Quintin Mikell still remembers one of Dan Hawkins’ more famous rallying cries: Leave No Doubt. In 2001, when Mikell was a junior at Boise State, the Broncos finished tied for second in the Western Athletic Conference with Fresno State.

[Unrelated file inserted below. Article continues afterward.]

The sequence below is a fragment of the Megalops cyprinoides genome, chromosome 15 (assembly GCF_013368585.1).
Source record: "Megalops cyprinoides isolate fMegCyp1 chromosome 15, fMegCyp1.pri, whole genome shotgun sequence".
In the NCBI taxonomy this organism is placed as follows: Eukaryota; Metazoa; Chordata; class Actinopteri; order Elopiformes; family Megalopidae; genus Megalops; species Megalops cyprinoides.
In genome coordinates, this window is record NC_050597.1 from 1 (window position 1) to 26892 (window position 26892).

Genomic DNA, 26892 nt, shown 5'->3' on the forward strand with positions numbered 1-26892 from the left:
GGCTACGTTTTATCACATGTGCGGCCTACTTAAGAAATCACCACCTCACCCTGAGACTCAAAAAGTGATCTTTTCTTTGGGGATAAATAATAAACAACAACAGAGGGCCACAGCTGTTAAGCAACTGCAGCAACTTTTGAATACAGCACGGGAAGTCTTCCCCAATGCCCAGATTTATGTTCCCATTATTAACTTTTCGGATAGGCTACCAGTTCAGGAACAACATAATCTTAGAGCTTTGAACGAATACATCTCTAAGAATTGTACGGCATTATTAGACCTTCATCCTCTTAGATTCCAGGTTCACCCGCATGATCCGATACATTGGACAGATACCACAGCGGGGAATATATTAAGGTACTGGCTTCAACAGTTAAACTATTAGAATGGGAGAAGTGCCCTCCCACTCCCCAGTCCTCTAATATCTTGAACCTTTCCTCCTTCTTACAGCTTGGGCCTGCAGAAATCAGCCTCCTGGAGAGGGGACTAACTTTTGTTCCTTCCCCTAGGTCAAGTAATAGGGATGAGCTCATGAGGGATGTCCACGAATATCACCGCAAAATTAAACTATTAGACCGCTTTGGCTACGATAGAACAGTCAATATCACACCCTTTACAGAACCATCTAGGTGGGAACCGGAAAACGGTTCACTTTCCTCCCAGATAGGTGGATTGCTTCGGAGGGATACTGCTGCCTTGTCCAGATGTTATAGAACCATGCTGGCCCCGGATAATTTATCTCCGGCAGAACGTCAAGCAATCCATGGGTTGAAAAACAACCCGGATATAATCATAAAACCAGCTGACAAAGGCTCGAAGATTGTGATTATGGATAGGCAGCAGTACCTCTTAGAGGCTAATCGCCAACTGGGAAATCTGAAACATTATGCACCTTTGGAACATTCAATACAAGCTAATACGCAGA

And although Boise State had beaten the Bulldogs during the season, Fresno State went to a bowl game while Boise State stayed home. Hence, the slogan. Which Mikell, now a member of the Philadelphia Eagles, said was the catalyst for Boise State’s remarkable 12-1 season in 2002. “He put that into our minds that we can beat anybody and we can win games no matter what,” Mikell said. “He got us to play for him. He got us to believe.” A master motivator whose teams consistently exceed expectations: That is how Mikell, and others, described the 45-year-old Boise State coach who, according to several published reports, will be announced as Colorado’s 23rd head football coach, perhaps today. Hawkins told the Associated Press on Thursday that “officially, nothing’s been decided,” but that he would become the Buffaloes coach “if certain things happen.” That, ostensibly, is Colorado’s Board of Regents approving his contract. The Board has scheduled a special meeting for today. “What it gets down to is challenge and opportunity, versus continuing to do what you’ve been doing,” Hawkins told the AP. “I’m going to prove myself again.” That kind of talk is familiar to those who’ve played for Hawkins. Hawkins was Boise State’s special teams coach when Bryan Johnson, a fullback for the Chicago Bears, played at the school. Johnson said he remembered Hawkins’ “rah-rah” spirit and “motivational oneliners,” and said the players at Colorado “will be motivated probably like they’ve never been before.” “That’s the genius in coaching,” said San Jose State coach Dick Tomey, who said no coach in the country has done a better job than Hawkins the past five years. “It’s not offensive genius or defensive genius, it’s getting the guys to play and play at a high level every week.” Hawkins’ teams have done just that. In five years at Boise State, he is 53-10 and has led the Broncos to at least a share of the past four WAC championships. Under Hawkins, Boise State’s high-powered offense has become as renowned as the school’s “Smurf Turf,” the blue turf field on which the Broncos play. This season, Boise State is ranked 23rd in the nation in total offense with 430.3 yards per game (215.7 rushing, 214.6 passing) and eighth in the nation in scoring offense (37.3 points per game). Hawkins also has been lauded for building strong relations with the Boise community and helping roust support that paid for a state-of-the-art indoor practice facility. “Look at Boise State the last couple years and the stuff he’s been able to accomplish with so little,” Mikell said. “He’s great at getting people to help and donate.” Before coming to Boise State, where he was an assistant before he took over as head coach for Dirk Koetter after the 2000 season, Hawkins guided Willamette University of Salem, Ore., from 1993 to ’97. Hawkins compiled a 40-11-1 record there and led the Bearcats to a runner-up finish in the 1997 NAIA National Championship. As a college coach, Hawkins has won 93 of 115 games. But according to Tomey, his most impressive performance came in one of his losses — last season’s Liberty Bowl, in which the Broncos fell to a high-powered Louisville team ranked No. 8 in the country, 44-40. “The talent discrepancy was enormous, but (Boise State) competed on an equal basis,” Tomey said. “He makes better players out of people. I think if he gets a chance to get talent that’s equal to the Big 12 level, he will do a sensational job.” CONTACT THE WRITER: 636-0365 or email@example.com